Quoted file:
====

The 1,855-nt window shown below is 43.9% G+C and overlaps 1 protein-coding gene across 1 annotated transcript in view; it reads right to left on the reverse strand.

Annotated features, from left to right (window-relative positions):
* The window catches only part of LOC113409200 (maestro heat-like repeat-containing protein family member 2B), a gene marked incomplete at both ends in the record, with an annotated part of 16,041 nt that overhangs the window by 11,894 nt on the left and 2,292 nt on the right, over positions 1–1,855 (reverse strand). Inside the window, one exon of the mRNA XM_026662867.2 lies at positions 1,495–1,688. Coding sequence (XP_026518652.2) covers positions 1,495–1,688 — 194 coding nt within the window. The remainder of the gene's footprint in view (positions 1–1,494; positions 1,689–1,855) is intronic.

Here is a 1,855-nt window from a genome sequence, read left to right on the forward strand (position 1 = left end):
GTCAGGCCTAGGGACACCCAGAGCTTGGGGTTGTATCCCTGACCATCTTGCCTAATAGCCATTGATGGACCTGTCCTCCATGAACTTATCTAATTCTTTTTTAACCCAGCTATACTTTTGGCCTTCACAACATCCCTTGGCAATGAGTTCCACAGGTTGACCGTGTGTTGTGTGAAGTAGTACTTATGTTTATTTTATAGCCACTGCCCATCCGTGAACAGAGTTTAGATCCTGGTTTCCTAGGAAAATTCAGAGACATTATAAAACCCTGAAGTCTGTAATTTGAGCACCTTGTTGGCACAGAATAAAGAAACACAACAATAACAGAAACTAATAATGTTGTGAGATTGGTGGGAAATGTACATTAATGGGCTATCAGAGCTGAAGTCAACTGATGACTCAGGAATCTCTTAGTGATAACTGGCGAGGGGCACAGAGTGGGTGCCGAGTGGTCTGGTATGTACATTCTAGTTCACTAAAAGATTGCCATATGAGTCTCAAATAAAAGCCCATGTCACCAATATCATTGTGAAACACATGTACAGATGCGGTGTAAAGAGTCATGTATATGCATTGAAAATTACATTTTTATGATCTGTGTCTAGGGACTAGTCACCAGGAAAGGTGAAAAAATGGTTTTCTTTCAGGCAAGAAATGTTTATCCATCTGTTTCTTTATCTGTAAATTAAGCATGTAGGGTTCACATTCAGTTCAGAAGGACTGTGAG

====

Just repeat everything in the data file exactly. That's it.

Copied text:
The 1,855-nt window shown below is 43.9% G+C and overlaps 1 protein-coding gene across 1 annotated transcript in view; it reads right to left on the reverse strand.

Annotated features, from left to right (window-relative positions):
* The window catches only part of LOC113409200 (maestro heat-like repeat-containing protein family member 2B), a gene marked incomplete at both ends in the record, with an annotated part of 16,041 nt that overhangs the window by 11,894 nt on the left and 2,292 nt on the right, over positions 1–1,855 (reverse strand). Inside the window, one exon of the mRNA XM_026662867.2 lies at positions 1,495–1,688. Coding sequence (XP_026518652.2) covers positions 1,495–1,688 — 194 coding nt within the window. The remainder of the gene's footprint in view (positions 1–1,494; positions 1,689–1,855) is intronic.

Here is a 1,855-nt window from a genome sequence, read left to right on the forward strand (position 1 = left end):
GTCAGGCCTAGGGACACCCAGAGCTTGGGGTTGTATCCCTGACCATCTTGCCTAATAGCCATTGATGGACCTGTCCTCCATGAACTTATCTAATTCTTTTTTAACCCAGCTATACTTTTGGCCTTCACAACATCCCTTGGCAATGAGTTCCACAGGTTGACCGTGTGTTGTGTGAAGTAGTACTTATGTTTATTTTATAGCCACTGCCCATCCGTGAACAGAGTTTAGATCCTGGTTTCCTAGGAAAATTCAGAGACATTATAAAACCCTGAAGTCTGTAATTTGAGCACCTTGTTGGCACAGAATAAAGAAACACAACAATAACAGAAACTAATAATGTTGTGAGATTGGTGGGAAATGTACATTAATGGGCTATCAGAGCTGAAGTCAACTGATGACTCAGGAATCTCTTAGTGATAACTGGCGAGGGGCACAGAGTGGGTGCCGAGTGGTCTGGTATGTACATTCTAGTTCACTAAAAGATTGCCATATGAGTCTCAAATAAAAGCCCATGTCACCAATATCATTGTGAAACACATGTACAGATGCGGTGTAAAGAGTCATGTATATGCATTGAAAATTACATTTTTATGATCTGTGTCTAGGGACTAGTCACCAGGAAAGGTGAAAAAATGGTTTTCTTTCAGGCAAGAAATGTTTATCCATCTGTTTCTTTATCTGTAAATTAAGCATGTAGGGTTCACATTCAGTTCAGAAGGACTGTGAG